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Illustration by Rachel Wada

Stay calm. This is not a drill. Regular routines are erased and replaced: Stay at home, stay away, stay the course. Just “stay.” Okay. Got it – so strange, so impossible, but, we understand. COVID-19 Act One.

Will Act Two be a return to normal?

We wait on a stage, knowing we have to stay where we stand as the lights flicker and dim. As everything familiar fades, our grief takes predictable forms – rage, denial, bargaining, blame. Sadness is there, too. I know, I have been here before.

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When I woke up in ICU, there were tubes down my throat, lines linking what I sense is me to machines that drip and beep and blip, and there – my darling husband and my dear daughter saying, “Hi. We love you. You are in the hospital. You have been in a coma. You are okay.” I smile (or think I smile) at them and sleep sweeps me away.

The ER doctors diagnosed an aortic dissection. My aorta waits until a second ambulance ride and transferal to the operating room before deciding it might as well go all the way and rupture. My heart stopped again – the electrical impulses are there but it can’t work without blood and I am, well, bleeding blood at an alarming rate. Skilled hands cracked open my sternum. Kind hands massaged my heart and mend the broken and ripped tissues with grafts and stitches, glue and staples.

Nothing is certain.

The doctors and nurses told my family what they could, without attaching guarantees.

Instead, the people taking care of me talk about tomorrow to the beloved people who care about me. “We will remove the tubes and see if she is able to breathe on her own.”

“We will see if she is able to move her limbs.”

My job is to hold on. To cling to the prospect of tomorrow. I am barely aware of this tomorrow notion, so I simply cling. Those around me are all too conscious of the role time plays at this stage and the nights stretch unmercifully.

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But night opens to day and each morning becomes a revelation: from coma to consciousness, from ventilator to lungs pulling ragged breaths on their own, from immobility to making muscles move. Each day is a page turned.

The pages are blurred. Sweet people bring me pieces of paper and I thank them for their thoughtfulness, gripping the Sudoku or cryptic crossword as best I can. The puzzles remain blank. Their purpose is a fragment that floats, unpinnable, in my head.

Ten days postsurgery, I rest in my hospital bed, my daughter beside me, a book open against my raised knees. I laugh.

“What is it, Mum?”

I smile. Though unable to harness the black squiggles to read, I’m not upset. “It’s like wind through long grass and notes singing and swaying as they rise from the grass.” This is how pages filled with words, beautiful words, appear to me. A reasonable joy courses through me.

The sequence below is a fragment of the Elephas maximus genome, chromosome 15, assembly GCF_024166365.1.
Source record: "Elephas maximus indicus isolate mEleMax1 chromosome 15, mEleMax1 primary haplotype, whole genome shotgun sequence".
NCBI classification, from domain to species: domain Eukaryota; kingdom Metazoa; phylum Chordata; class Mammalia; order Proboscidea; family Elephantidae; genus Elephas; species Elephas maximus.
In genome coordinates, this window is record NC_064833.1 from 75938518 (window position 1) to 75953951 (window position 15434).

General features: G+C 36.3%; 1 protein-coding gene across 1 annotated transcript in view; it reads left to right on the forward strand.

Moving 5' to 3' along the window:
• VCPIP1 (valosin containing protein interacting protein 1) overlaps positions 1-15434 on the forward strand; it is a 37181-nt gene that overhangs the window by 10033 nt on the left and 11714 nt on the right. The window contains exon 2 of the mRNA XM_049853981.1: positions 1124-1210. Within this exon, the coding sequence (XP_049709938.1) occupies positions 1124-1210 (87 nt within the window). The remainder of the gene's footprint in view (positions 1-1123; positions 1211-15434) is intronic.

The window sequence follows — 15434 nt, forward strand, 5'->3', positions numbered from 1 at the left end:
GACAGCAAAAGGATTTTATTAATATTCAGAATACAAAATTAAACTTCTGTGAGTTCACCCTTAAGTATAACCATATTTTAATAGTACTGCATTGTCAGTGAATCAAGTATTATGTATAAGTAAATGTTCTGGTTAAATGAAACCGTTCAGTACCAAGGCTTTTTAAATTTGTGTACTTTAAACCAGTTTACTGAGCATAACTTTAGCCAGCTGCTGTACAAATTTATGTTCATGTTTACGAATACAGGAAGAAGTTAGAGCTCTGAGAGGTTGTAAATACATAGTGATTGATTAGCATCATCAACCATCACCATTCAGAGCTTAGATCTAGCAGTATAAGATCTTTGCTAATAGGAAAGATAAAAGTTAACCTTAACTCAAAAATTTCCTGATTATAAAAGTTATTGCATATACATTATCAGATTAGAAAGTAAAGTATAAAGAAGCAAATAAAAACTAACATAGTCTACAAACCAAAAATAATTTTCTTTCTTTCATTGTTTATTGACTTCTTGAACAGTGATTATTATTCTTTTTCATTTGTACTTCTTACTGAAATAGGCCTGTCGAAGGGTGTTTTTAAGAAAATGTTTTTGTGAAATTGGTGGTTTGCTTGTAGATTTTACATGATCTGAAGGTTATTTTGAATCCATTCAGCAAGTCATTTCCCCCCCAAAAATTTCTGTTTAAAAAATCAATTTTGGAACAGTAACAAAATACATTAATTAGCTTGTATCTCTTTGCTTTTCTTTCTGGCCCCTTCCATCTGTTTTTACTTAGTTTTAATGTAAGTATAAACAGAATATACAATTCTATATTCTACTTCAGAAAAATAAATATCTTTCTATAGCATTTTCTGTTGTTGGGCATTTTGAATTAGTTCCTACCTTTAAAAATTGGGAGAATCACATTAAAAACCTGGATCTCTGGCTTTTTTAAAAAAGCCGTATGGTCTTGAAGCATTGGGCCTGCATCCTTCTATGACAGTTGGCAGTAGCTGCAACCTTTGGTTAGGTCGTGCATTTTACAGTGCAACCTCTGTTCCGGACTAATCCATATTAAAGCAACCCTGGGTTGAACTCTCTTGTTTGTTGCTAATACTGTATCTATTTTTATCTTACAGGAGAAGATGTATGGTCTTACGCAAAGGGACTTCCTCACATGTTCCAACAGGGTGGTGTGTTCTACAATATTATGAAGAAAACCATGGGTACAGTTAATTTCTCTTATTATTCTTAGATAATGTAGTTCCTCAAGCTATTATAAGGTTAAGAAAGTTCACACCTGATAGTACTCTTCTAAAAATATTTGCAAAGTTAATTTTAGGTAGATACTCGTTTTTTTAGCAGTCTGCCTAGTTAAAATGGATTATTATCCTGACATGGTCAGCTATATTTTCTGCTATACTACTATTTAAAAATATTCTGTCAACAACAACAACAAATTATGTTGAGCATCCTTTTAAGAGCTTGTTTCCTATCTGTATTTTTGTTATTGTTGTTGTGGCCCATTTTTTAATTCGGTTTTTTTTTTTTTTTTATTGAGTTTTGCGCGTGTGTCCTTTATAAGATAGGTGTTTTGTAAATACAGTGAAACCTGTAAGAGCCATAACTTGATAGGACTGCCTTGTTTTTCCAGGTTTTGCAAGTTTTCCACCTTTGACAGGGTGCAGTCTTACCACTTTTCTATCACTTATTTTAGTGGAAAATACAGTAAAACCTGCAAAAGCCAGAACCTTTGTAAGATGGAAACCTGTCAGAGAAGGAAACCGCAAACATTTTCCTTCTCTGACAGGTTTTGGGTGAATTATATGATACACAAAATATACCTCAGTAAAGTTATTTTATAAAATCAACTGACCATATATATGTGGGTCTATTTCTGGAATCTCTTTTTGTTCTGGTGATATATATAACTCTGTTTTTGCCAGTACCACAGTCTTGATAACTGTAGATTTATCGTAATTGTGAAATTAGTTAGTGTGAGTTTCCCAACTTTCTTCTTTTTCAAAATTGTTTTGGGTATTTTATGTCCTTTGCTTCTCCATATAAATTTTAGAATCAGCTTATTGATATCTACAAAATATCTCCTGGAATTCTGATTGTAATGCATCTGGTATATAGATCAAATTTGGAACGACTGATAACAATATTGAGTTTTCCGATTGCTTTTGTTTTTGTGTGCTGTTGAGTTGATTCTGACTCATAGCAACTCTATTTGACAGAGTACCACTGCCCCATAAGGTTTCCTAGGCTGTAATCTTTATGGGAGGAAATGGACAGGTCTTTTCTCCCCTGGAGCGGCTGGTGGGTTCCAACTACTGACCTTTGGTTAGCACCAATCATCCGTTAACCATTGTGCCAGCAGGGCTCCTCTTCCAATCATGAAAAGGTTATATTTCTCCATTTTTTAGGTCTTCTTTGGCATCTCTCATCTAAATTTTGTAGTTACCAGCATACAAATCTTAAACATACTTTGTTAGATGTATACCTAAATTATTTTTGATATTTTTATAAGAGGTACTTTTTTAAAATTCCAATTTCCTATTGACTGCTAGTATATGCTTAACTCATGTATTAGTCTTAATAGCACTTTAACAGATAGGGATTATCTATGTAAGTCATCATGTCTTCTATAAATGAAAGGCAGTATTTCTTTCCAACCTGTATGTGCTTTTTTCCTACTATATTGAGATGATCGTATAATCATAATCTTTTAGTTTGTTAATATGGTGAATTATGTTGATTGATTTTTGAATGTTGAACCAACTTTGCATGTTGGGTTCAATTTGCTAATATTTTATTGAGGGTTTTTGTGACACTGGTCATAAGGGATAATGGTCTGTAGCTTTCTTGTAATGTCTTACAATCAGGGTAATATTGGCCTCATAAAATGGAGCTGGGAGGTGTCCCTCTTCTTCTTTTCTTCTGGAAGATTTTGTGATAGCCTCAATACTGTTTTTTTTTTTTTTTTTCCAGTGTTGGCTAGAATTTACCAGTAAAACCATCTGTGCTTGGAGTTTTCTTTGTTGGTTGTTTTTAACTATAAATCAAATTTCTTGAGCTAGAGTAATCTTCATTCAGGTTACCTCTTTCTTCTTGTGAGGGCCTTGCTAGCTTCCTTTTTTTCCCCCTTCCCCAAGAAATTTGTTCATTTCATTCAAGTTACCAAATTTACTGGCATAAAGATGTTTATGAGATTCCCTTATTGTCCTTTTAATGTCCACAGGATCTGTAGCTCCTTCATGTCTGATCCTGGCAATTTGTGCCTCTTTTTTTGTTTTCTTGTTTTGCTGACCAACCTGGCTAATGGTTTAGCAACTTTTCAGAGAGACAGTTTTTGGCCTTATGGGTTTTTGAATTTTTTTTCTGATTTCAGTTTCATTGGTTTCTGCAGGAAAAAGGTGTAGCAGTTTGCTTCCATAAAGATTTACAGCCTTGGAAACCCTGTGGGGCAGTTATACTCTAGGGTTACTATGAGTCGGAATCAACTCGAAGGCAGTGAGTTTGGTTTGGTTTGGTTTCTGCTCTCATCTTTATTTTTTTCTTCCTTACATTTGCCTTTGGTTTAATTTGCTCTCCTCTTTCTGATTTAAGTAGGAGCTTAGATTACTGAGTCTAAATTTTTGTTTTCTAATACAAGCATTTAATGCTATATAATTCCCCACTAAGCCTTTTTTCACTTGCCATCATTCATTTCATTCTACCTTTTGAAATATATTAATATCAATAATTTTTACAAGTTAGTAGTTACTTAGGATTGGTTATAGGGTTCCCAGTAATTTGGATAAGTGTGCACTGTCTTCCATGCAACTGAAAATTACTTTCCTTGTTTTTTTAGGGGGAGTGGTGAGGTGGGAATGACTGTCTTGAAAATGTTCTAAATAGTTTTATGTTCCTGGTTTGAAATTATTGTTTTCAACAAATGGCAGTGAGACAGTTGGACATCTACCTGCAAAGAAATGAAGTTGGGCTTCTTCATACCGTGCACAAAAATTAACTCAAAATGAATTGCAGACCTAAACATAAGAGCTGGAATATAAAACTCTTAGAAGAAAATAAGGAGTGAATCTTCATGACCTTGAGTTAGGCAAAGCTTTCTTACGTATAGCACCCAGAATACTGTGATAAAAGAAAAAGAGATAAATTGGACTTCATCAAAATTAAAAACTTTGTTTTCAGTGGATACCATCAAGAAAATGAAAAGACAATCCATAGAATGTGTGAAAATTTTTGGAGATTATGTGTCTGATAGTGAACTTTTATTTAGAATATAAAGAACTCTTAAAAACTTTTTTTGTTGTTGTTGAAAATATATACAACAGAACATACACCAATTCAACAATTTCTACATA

My struggle is figuring out how to swallow and turn onto my side and stand and help my broken body find its physical self.

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As my body rallies, however, it becomes obvious to me there are skills I had that have been lost. I had been able to make sense of writing and numbers and much more. Now I can’t. What’s happened to my world? My mind is clearing and with this new awareness comes shattering panic.

While my body was fighting to survive, as the vessels meant to channel blood ripped open and my chest flooded, parts of my brain lost their lifeline. I suffered a stroke.

I stand, swaying on unsteady legs, in front of a bathroom mirror staring at something, mystified. It is meant to clean my teeth – that I know – but how? I can locate my teeth, but how does this thing do that? And, even if my mind could visualize the connection, my fisted fingers cannot open to curl around the handle, wherever that might be.

Toothbrushes and I were long-standing intimates in my old world, but that was then. That was before and as I struggle with the toothbrush concept, tears spill onto my hand.

I cry from confusion, frustration and fear. I want to know when life will get back to normal.

Three months later, experienced, caring people at stroke rehab tell my group of stroke survivors that what we are discovering is a “new normal.” Looking around at the women and men living with the consequences of something they hadn’t expected, hadn’t been given a chance to plan for, I am awed by their strength in facing the future despite fear and pain and loss. We aren’t alone and we will figure this out together.

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Political leaders and medical scientists are being asked, “What can we expect? What will the ‘new normal’ look like?” We want to make a plan, to exert some control. We want an end to the grief and will bargain and blame and deny and any number of acts to put a stop to the pain and sadness, the pain of sadness. We didn’t want this, we want our old lives back – but they aren’t coming.

Life won’t be the same after this COVID coma. It will be different. And we will get there together to stand on that stage, hand in hand, taking a bow.

I tell my husband, “I want to say we will be okay.”

Martha Morris lives in Midhurst, Ont.

First Person is a daily personal piece submitted by readers. Have a story to tell? See our guidelines at tgam.ca/essayguide.

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